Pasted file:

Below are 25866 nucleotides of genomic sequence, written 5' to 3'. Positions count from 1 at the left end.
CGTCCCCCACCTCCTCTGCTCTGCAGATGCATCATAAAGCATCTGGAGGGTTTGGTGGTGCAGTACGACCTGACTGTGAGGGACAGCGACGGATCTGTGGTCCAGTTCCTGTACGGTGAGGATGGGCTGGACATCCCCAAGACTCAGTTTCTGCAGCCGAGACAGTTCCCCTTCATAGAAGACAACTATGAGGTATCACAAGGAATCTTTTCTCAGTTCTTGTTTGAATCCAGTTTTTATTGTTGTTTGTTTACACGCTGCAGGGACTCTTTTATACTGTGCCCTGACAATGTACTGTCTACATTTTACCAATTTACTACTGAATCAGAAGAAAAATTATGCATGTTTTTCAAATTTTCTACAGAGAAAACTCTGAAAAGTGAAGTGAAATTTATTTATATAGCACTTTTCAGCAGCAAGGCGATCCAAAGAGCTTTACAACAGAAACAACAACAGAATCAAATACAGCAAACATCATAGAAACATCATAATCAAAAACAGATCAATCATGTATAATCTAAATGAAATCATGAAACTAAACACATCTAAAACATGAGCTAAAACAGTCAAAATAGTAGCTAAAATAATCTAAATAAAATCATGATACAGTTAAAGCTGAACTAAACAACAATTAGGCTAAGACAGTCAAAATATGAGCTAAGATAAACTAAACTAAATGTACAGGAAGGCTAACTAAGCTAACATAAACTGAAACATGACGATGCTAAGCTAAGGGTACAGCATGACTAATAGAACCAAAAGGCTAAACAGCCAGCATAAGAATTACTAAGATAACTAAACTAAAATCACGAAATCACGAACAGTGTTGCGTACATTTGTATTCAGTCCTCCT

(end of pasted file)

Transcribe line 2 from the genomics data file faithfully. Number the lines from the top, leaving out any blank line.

CGTCCCCCACCTCCTCTGCTCTGCAGATGCATCATAAAGCATCTGGAGGGTTTGGTGGTGCAGTACGACCTGACTGTGAGGGACAGCGACGGATCTGTGGTCCAGTTCCTGTACGGTGAGGATGGGCTGGACATCCCCAAGACTCAGTTTCTGCAGCCGAGACAGTTCCCCTTCATAGAAGACAACTATGAGGTATCACAAGGAATCTTTTCTCAGTTCTTGTTTGAATCCAGTTTTTATTGTTGTTTGTTTACACGCTGCAGGGACTCTTTTATACTGTGCCCTGACAATGTACTGTCTACATTTTACCAATTTACTACTGAATCAGAAGAAAAATTATGCATGTTTTTCAAATTTTCTACAGAGAAAACTCTGAAAAGTGAAGTGAAATTTATTTATATAGCACTTTTCAGCAGCAAGGCGATCCAAAGAGCTTTACAACAGAAACAACAACAGAATCAAATACAGCAAACATCATAGAAACATCATAATCAAAAACAGATCAATCATGTATAATCTAAATGAAATCATGAAACTAAACACATCTAAAACATGAGCTAAAACAGTCAAAATAGTAGCTAAAATAATCTAAATAAAATCATGATACAGTTAAAGCTGAACTAAACAACAATTAGGCTAAGACAGTCAAAATATGAGCTAAGATAAACTAAACTAAATGTACAGGAAGGCTAACTAAGCTAACATAAACTGAAACATGACGATGCTAAGCTAAGGGTACAGCATGACTAATAGAACCAAAAGGCTAAACAGCCAGCATAAGAATTACTAAGATAACTAAACTAAAATCACGAAATCACGAACAGTGTTGCGTACATTTGTATTCAGTCCTCCT